March 5th, 2020
| Survivor: Thyroid Cancer
The symptoms started off innocently enough. One day out of every week I would feel sick twinges in my stomach. Here and there I got headaches. Once in a while, I felt moody or fatigued or annoyed for no reason.
Gradually, those symptoms became part of my life to the point where I learned how to work through them. When I spoke to my doctor he diagnosed me with anxiety and prescribed antidepressants; they didn’t help.
There’s nothing like being told that what you’re feeling is ‘all in your head’. For four years I had experienced strange and uncomfortable symptoms. Most of the time, I didn’t feel like myself, but someone else. I was in the emergency room so many times during those four excruciating years that most of the regular nurses and doctors knew me by name.
Every time I went to my doctor and explained my symptoms to him, he would tell me I was experiencing anxiety. He would give me questionnaires on anxiety and depression, and after I answered them honestly he would prescribe antidepressants and anti-anxiety medication.
None of it helped. No matter what I took, all I knew was brain fog, nausea, paranoia, and sadness. I continued to experience the symptoms listed below, which became more prominent as time went by:
4. Brain fog
5. Hunger and overeating
7. Feelings of dread and sadness
8. Weight gain
9. Weight loss
I tried everything from western medicine to naturopaths to medication. I went through diet plans, exercise regimes, and got advice from anyone who would listen to me.
None of it worked.
There were days or even weeks when I would feel steady and stable and happy, but then they segued into weeks of either nervous paranoia or deep depression. Always, though, the headaches and nausea followed me.
I saw my doctor almost monthly and pushed him for answers. I knew something was wrong with my body and not my mind, but he refused to believe me. All that pushing and all those visits would soon become relevant, though at the time I only knew frustration and anger.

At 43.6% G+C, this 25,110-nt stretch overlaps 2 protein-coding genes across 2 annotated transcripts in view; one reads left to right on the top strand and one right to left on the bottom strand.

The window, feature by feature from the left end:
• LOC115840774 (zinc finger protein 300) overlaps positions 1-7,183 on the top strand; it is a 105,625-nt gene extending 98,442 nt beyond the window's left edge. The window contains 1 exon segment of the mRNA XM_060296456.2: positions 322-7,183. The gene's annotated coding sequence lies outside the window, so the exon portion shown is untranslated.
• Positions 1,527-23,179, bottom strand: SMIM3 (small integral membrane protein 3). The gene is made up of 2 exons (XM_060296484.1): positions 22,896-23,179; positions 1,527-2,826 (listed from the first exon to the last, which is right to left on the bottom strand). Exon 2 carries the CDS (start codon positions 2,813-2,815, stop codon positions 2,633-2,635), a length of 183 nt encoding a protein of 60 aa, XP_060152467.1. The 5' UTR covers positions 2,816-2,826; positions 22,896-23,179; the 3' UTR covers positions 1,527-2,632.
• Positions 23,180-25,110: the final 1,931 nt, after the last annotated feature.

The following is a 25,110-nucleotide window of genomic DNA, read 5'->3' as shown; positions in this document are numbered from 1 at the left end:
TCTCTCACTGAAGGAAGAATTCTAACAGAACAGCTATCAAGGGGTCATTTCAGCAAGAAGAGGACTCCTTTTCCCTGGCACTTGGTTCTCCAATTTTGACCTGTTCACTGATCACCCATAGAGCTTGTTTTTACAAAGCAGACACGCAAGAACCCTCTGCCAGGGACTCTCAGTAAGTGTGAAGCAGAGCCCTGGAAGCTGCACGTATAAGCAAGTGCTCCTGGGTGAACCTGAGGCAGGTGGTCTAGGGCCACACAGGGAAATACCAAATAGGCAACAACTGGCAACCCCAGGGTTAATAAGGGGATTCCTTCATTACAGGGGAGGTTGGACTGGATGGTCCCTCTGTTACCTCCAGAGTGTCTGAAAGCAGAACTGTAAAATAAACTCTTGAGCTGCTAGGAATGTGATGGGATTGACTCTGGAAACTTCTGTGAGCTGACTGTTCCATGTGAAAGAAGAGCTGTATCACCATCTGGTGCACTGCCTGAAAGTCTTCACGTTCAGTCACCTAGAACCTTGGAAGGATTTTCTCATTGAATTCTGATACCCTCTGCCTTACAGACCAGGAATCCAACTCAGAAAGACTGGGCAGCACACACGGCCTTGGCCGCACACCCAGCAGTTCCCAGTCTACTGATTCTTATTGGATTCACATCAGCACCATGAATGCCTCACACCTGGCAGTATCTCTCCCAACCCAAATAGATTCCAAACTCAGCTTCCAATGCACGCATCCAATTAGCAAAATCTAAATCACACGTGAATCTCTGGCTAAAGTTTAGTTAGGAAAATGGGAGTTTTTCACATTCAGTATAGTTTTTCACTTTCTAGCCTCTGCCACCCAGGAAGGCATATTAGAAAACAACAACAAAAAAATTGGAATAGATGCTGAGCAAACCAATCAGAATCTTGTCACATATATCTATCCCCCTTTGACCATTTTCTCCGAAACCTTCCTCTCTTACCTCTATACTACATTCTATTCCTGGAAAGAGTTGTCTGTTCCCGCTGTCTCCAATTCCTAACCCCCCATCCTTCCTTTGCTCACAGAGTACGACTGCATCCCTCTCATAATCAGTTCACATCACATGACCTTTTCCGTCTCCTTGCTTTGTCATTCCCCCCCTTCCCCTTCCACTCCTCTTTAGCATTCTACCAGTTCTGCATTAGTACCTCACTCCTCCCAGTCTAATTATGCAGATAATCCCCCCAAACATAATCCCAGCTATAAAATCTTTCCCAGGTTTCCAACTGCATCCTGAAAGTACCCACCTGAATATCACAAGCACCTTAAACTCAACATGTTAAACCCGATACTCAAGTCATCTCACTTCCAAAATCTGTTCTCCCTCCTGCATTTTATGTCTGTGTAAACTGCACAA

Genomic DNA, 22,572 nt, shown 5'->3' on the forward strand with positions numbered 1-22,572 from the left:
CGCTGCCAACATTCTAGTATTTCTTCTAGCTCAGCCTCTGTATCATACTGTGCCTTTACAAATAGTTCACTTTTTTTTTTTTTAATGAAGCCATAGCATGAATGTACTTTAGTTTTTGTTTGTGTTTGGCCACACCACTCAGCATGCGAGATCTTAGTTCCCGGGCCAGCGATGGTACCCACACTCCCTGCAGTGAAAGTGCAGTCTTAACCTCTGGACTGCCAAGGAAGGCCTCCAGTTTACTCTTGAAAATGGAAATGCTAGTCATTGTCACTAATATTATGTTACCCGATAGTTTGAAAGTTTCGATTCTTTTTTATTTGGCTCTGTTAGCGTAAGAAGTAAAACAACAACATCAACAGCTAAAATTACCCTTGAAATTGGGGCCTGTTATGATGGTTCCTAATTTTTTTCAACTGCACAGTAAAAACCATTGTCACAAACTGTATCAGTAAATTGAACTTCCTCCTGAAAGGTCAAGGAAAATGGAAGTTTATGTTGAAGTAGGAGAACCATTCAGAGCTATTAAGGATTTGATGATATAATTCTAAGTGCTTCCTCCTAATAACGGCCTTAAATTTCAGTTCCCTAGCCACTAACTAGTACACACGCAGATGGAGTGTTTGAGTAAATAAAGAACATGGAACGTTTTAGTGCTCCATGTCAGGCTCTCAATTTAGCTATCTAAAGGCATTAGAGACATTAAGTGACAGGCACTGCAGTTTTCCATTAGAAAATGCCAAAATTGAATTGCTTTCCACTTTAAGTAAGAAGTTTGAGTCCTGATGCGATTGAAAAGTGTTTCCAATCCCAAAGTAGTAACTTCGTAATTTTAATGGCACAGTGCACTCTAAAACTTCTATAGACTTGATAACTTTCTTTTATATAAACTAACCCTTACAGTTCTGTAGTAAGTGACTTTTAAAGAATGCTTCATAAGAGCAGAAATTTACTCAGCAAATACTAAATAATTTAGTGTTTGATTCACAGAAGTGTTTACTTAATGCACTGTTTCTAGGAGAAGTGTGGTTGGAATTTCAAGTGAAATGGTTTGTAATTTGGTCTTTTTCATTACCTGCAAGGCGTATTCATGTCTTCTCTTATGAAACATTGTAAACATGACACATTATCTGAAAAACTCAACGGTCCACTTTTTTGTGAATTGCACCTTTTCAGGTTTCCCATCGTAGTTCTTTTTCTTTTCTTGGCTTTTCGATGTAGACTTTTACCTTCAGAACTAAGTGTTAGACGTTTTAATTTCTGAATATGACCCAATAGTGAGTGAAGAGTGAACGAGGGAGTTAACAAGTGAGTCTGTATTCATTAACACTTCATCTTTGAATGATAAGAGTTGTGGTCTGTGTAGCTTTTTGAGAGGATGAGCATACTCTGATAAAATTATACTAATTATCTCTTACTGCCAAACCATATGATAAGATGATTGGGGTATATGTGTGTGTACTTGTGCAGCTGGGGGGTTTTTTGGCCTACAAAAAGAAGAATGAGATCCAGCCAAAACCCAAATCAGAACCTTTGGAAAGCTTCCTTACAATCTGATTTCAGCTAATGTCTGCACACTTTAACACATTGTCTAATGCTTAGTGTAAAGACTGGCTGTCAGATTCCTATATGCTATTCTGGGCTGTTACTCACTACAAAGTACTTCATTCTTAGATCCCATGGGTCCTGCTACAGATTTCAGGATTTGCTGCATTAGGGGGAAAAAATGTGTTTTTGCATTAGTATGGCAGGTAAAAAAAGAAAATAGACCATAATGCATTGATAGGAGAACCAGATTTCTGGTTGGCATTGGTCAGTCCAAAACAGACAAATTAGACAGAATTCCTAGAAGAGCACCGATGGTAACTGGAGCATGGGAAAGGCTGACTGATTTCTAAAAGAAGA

In November of 2014, I went to a dental hygienist for a routine tooth cleaning. The hygienist told me my thyroid gland felt swollen and that I should speak to my doctor about it. Rather than feel hopeless, I felt a new rush of determination: I had just been given more ammunition; my doctor had to believe me now.
One more visit to my doctor and he finally relented and sent me to the lab for blood tests that would check my thyroid hormone levels and TSH.
They came back abnormal, and that was when everything I had been through over the last four years made sense: I had been - and still was - experiencing a phenomenon called ‘thyroid storms’.
Thyroid storms are associated with Hashimotos, which is an autoimmune disease that attacks your thyroid gland. These ‘storms’ were my body’s attempts to regulate my thyroid hormone levels. Sometimes I would get too much while other times too little, which made me both hyperthyroid and hypothyroid at the same time depending on the week or even the day
Less than a month later I was diagnosed with both Hashimotos and papillary thyroid cancer in the left node of my thyroid. My body had been sending me warning signals for four years.
You know your own body better than your doctor does.
When it all comes down to it, no one knows you better than you. Your doctor may have gone to medical school and they may have extensive training in all things thyroid, but you have known you since the day you were born.
It’s easy to write something off as ‘just nerves’ or ‘I’m just having an off day’, but when symptoms recur over and over, the best thing you can do is listen to what they’re trying to tell you. Make appointments with your doctor. Go see a specialist. Find people in the medical industry who will listen to you. Make as much noise as you have to and eventually someone will hear you.
We only have one body in this life, and we need to take care of it.
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Rebecca was diagnosed with papillary thyroid cancer in 2015. That same year, after her thyroid was removed, she was officially cancer free. She has been clear for the last few years and could not be more grateful for her second chance. Rebecca is a writer by trade and has dedicated herself to sharing her experiences with cancer to help others find the strength to keep on living.